I ended up reading this in one night because I could not bring myself to put it down. I am so in love with Ivan! And Bob! And Stella! And Ruby! It was a thoroughly charming book that made my heart so full. ❤

Break No Bones by Kathy Reichs


A pretty standard Bones book. I can always count on these books to be familiar and interesting. The only downside to this story was the author’s offensive and outdated portrayals of people of color. It was pretty surprising because it’s not like these books were written all that long ago. I really hope it was a one off because I’d hate to think that Reichs actually believes only white people can be smart or useful.

Death in Her Hands by Otessa Moshfegh


A straight up NOPE from me. When I was sent this ARC I didn’t make the connection at the author’s name. If I had I probably wouldn’t have requested it. I’d read her collection of short stories Homesick for Another World when it came out because so many reviews were raving about it. This reviewer didn’t end up raving about it.

I won’t deny she’s a talented writer, but her stories were way too creepy for me to enjoy. Don’t get me wrong, generally for me the creepier the better, but after reading Homesick I was left really unsettled. Unsettled in that “I just spent an afternoon with Jeff Lowe” kind of way.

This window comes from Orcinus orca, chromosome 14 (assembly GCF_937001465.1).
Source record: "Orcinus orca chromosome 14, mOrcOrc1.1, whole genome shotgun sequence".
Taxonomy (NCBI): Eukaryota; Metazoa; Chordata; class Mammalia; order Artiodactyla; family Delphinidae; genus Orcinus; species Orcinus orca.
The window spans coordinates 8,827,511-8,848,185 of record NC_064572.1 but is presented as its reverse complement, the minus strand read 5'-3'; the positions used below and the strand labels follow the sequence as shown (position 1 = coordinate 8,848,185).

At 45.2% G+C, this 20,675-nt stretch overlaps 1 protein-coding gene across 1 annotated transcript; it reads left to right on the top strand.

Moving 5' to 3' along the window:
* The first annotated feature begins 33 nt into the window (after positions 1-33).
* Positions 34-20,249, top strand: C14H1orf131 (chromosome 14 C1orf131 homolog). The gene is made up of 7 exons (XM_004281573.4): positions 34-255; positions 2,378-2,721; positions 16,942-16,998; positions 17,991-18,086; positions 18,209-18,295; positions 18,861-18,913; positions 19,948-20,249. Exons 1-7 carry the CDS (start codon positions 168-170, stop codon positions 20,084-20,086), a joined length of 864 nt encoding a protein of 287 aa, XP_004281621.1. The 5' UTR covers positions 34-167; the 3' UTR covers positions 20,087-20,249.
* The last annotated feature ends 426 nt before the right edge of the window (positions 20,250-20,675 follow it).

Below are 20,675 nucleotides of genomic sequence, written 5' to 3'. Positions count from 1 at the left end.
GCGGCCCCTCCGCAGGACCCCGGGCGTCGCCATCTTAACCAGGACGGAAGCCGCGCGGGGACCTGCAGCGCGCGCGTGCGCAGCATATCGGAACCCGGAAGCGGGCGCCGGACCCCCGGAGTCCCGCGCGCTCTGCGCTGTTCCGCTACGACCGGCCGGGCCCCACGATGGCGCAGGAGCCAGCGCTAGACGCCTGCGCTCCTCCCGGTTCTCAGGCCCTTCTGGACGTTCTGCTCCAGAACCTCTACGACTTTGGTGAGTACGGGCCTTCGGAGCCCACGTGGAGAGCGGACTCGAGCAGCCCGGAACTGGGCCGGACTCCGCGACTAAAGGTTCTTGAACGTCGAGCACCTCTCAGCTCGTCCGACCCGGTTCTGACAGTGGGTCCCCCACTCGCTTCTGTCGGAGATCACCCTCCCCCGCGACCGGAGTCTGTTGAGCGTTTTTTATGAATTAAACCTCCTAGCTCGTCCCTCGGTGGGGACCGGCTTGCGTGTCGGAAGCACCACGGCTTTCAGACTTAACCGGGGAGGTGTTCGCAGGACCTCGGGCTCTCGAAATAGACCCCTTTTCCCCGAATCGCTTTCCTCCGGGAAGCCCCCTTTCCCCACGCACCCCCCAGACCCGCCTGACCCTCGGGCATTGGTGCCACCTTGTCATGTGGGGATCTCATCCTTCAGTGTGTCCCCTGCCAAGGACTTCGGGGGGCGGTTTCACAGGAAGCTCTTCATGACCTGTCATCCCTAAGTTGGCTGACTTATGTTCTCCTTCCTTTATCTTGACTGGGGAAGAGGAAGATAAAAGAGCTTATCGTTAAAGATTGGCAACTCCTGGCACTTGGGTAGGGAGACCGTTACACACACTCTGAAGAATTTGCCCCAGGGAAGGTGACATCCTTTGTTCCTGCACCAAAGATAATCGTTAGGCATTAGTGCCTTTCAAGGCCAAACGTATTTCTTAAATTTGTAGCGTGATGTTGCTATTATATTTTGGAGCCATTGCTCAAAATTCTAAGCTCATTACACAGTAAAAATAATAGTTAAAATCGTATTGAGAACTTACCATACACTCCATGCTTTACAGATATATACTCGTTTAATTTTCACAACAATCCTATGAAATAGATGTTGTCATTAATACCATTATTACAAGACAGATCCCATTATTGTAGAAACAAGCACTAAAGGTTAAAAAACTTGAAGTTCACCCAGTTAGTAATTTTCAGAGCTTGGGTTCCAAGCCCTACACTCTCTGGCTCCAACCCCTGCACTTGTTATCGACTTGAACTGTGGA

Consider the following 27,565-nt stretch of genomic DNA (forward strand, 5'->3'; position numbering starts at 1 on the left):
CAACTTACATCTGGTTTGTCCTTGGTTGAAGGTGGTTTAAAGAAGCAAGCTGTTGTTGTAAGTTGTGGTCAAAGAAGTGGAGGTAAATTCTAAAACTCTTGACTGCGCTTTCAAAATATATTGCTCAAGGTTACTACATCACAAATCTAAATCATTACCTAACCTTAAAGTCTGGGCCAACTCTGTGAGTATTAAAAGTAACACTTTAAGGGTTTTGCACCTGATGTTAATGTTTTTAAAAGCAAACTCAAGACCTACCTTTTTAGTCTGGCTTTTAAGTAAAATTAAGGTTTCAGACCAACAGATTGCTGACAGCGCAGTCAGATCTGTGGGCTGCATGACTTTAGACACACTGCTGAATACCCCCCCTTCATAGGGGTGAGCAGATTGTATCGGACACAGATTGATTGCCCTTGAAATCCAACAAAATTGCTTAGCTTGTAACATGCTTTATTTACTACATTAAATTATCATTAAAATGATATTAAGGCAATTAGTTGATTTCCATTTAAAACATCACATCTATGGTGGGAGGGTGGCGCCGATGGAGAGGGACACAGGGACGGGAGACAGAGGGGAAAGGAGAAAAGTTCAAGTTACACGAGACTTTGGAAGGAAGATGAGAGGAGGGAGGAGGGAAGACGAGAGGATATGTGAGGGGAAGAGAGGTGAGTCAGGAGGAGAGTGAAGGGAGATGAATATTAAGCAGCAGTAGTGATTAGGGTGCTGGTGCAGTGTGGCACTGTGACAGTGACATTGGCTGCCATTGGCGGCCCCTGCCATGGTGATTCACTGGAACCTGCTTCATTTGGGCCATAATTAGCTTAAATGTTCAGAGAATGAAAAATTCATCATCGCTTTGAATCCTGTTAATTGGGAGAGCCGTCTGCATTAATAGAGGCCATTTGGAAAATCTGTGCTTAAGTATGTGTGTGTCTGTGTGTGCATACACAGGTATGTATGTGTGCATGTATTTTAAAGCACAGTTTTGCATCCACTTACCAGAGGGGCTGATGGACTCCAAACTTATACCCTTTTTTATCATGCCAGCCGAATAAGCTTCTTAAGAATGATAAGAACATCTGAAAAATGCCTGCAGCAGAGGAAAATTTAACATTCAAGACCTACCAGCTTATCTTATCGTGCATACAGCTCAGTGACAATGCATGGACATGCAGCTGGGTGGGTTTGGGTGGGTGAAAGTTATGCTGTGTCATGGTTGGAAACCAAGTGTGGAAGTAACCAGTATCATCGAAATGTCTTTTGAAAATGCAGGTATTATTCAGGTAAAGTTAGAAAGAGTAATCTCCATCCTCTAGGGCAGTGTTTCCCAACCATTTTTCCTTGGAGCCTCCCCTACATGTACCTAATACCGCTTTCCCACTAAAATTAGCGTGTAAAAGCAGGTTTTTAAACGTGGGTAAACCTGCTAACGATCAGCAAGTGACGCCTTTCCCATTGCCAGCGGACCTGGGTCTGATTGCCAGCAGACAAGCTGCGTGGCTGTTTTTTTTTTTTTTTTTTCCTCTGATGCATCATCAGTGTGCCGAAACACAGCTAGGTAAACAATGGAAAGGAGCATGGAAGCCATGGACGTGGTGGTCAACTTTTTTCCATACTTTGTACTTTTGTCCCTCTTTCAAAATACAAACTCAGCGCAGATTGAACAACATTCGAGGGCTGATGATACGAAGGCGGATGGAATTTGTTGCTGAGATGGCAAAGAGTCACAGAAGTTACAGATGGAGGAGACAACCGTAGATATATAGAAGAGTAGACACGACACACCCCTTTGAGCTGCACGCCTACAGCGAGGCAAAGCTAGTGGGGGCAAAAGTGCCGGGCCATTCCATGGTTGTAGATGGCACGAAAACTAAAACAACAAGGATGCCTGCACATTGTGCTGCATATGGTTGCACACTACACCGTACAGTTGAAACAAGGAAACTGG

Death in Her Hands started off interesting enough and I was finding myself liking it, but toward the end there was gratuitous animal violence that absolutely did not need to be there. It didn’t add to the story and it wasn’t necessary to the plot- all it did was completely ruin the book for me. Books like this should have content warnings in my opinion. So consider yourself warned!

Guns, Germs, and Steel by Jared Diamond


An utterly fascinating exploration of human development. I’d read passages of it before when I was doing my archaeology undergrad, but had never read the book in its entirety. I’m glad I finally got around to it because once Diamond started on his theories as to why the west ended up having more advantages over other regions all I could think was, “Oh my god, of course!”

Some of what he writes about has been disproven, but the overall premise remains strong and holds up. It should be required reading for anyone who thinks of developing countries as less than.

Miss Iceland by Auður Ava Ólafsdóttir


The cover of this book makes you think you’ll be reading a charming little thing about a female writer in Iceland. It certainly is that, but if you’re paying attention you’ll see that things are much heavier and darker than they initially seemed. Full review to come next month on its publication date!

The Road to Delano by John DeSimone


A powerful novel set in Kern County, California during the UFW’s Delano Grape Strike in the late 1960’s. Read my review here!


How was your reading in March? Have you read any of these? Let me know in the comments!

2 thoughts on “Monthly Wrap Up: March 2020”

  1. What a find your blog is! I am always trying to find new reading inspiration as I’m too tired and stretched to do the research myself. Thinking I’ll give the last one a go as I’m always interested in that period of American history. Thanks so much.

    Liked by 1 person